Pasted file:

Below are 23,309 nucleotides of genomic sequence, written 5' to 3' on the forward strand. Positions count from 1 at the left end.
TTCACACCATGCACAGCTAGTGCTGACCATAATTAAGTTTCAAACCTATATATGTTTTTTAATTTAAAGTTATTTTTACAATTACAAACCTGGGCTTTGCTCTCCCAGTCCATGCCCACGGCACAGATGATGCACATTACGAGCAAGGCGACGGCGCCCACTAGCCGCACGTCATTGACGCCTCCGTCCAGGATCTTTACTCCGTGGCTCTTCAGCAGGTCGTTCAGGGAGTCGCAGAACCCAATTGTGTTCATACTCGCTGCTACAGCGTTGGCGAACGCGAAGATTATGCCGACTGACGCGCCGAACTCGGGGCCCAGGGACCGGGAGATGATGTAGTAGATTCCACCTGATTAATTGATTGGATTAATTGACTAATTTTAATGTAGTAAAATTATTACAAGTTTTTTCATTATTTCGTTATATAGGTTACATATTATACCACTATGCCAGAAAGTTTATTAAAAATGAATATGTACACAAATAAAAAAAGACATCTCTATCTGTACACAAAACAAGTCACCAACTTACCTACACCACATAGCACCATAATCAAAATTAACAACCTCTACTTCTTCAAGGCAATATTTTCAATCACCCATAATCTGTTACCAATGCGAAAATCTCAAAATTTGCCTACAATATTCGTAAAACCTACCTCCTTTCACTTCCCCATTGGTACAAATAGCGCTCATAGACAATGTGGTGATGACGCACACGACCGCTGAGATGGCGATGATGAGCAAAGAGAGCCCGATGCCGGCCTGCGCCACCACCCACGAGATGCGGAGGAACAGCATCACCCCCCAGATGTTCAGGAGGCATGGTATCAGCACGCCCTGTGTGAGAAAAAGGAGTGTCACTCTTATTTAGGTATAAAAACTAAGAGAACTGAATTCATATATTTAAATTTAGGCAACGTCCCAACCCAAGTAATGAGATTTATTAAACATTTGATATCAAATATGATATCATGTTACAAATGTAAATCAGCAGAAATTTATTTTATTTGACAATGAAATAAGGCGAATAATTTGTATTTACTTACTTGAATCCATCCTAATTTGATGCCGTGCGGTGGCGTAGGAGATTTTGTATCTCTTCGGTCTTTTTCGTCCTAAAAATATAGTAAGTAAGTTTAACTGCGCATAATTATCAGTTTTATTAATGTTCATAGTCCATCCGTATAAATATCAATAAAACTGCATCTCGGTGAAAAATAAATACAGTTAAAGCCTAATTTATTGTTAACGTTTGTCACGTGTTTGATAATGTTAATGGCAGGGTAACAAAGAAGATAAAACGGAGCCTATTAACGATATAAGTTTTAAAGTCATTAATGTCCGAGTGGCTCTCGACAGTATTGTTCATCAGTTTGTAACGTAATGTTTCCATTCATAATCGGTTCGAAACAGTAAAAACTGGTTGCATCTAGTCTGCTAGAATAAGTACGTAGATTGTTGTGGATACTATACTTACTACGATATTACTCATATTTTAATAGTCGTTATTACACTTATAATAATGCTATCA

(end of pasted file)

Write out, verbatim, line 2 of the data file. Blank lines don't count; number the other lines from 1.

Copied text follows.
TTCACACCATGCACAGCTAGTGCTGACCATAATTAAGTTTCAAACCTATATATGTTTTTTAATTTAAAGTTATTTTTACAATTACAAACCTGGGCTTTGCTCTCCCAGTCCATGCCCACGGCACAGATGATGCACATTACGAGCAAGGCGACGGCGCCCACTAGCCGCACGTCATTGACGCCTCCGTCCAGGATCTTTACTCCGTGGCTCTTCAGCAGGTCGTTCAGGGAGTCGCAGAACCCAATTGTGTTCATACTCGCTGCTACAGCGTTGGCGAACGCGAAGATTATGCCGACTGACGCGCCGAACTCGGGGCCCAGGGACCGGGAGATGATGTAGTAGATTCCACCTGATTAATTGATTGGATTAATTGACTAATTTTAATGTAGTAAAATTATTACAAGTTTTTTCATTATTTCGTTATATAGGTTACATATTATACCACTATGCCAGAAAGTTTATTAAAAATGAATATGTACACAAATAAAAAAAGACATCTCTATCTGTACACAAAACAAGTCACCAACTTACCTACACCACATAGCACCATAATCAAAATTAACAACCTCTACTTCTTCAAGGCAATATTTTCAATCACCCATAATCTGTTACCAATGCGAAAATCTCAAAATTTGCCTACAATATTCGTAAAACCTACCTCCTTTCACTTCCCCATTGGTACAAATAGCGCTCATAGACAATGTGGTGATGACGCACACGACCGCTGAGATGGCGATGATGAGCAAAGAGAGCCCGATGCCGGCCTGCGCCACCACCCACGAGATGCGGAGGAACAGCATCACCCCCCAGATGTTCAGGAGGCATGGTATCAGCACGCCCTGTGTGAGAAAAAGGAGTGTCACTCTTATTTAGGTATAAAAACTAAGAGAACTGAATTCATATATTTAAATTTAGGCAACGTCCCAACCCAAGTAATGAGATTTATTAAACATTTGATATCAAATATGATATCATGTTACAAATGTAAATCAGCAGAAATTTATTTTATTTGACAATGAAATAAGGCGAATAATTTGTATTTACTTACTTGAATCCATCCTAATTTGATGCCGTGCGGTGGCGTAGGAGATTTTGTATCTCTTCGGTCTTTTTCGTCCTAAAAATATAGTAAGTAAGTTTAACTGCGCATAATTATCAGTTTTATTAATGTTCATAGTCCATCCGTATAAATATCAATAAAACTGCATCTCGGTGAAAAATAAATACAGTTAAAGCCTAATTTATTGTTAACGTTTGTCACGTGTTTGATAATGTTAATGGCAGGGTAACAAAGAAGATAAAACGGAGCCTATTAACGATATAAGTTTTAAAGTCATTAATGTCCGAGTGGCTCTCGACAGTATTGTTCATCAGTTTGTAACGTAATGTTTCCATTCATAATCGGTTCGAAACAGTAAAAACTGGTTGCATCTAGTCTGCTAGAATAAGTACGTAGATTGTTGTGGATACTATACTTACTACGATATTACTCATATTTTAATAGTCGTTATTACACTTATAATAATGCTATCA